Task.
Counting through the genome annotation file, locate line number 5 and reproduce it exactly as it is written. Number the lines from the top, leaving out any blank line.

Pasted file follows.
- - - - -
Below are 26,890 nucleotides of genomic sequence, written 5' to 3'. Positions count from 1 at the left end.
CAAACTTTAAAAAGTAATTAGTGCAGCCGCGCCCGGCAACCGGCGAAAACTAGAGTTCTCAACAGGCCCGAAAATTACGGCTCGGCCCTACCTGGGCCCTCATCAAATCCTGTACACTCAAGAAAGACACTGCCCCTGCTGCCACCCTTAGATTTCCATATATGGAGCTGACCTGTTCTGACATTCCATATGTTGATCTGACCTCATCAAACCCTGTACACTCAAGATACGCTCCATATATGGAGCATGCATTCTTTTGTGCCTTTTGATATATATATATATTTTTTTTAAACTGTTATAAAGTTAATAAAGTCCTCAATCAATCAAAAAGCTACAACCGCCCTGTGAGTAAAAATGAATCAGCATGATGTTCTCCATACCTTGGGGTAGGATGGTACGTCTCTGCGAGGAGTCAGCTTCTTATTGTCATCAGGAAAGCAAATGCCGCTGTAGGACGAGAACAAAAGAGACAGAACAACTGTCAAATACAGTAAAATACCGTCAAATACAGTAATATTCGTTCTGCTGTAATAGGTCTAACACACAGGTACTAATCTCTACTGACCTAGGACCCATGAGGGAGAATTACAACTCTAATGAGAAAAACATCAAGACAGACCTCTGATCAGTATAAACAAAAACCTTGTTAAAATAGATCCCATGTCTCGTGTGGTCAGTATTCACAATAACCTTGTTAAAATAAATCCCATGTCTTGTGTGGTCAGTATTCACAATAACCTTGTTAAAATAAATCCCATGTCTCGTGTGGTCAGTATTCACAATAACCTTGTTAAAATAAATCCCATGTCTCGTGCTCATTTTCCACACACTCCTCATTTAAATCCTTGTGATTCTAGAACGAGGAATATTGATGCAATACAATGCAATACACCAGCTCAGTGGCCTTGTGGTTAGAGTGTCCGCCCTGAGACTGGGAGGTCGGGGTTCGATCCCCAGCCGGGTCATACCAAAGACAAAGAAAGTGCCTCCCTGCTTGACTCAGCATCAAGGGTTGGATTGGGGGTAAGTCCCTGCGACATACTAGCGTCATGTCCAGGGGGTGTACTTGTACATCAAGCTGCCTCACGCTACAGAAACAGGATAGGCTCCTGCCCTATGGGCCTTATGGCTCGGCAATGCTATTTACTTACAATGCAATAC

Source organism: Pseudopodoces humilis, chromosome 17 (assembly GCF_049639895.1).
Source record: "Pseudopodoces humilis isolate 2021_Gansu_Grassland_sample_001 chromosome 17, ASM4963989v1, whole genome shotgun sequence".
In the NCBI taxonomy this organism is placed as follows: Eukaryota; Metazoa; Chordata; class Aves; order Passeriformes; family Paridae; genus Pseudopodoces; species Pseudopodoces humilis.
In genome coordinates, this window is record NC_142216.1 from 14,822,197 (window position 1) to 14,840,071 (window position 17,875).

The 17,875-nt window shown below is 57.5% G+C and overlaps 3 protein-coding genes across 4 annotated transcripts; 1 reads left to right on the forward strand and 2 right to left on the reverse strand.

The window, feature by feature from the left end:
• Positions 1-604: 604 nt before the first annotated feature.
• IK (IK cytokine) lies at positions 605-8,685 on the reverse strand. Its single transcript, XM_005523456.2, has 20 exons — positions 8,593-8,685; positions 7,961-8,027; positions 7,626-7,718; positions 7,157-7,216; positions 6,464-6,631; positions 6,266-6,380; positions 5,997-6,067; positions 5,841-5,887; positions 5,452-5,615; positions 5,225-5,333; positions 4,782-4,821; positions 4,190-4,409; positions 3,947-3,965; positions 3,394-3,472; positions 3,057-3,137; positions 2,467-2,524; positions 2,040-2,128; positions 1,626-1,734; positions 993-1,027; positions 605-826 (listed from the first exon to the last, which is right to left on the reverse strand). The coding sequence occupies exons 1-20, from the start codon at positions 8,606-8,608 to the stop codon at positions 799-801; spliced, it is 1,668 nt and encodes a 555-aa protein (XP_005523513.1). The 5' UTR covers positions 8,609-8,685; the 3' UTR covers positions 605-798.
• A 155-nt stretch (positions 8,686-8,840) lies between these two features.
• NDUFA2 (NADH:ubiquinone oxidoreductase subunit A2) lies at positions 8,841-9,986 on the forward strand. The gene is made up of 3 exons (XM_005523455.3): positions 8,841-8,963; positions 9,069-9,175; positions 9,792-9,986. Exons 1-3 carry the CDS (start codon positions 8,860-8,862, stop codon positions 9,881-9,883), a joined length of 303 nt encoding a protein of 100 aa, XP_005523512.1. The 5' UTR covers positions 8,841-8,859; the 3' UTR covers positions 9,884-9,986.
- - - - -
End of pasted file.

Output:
In the NCBI taxonomy this organism is placed as follows: Eukaryota; Metazoa; Chordata; class Aves; order Passeriformes; family Paridae; genus Pseudopodoces; species Pseudopodoces humilis.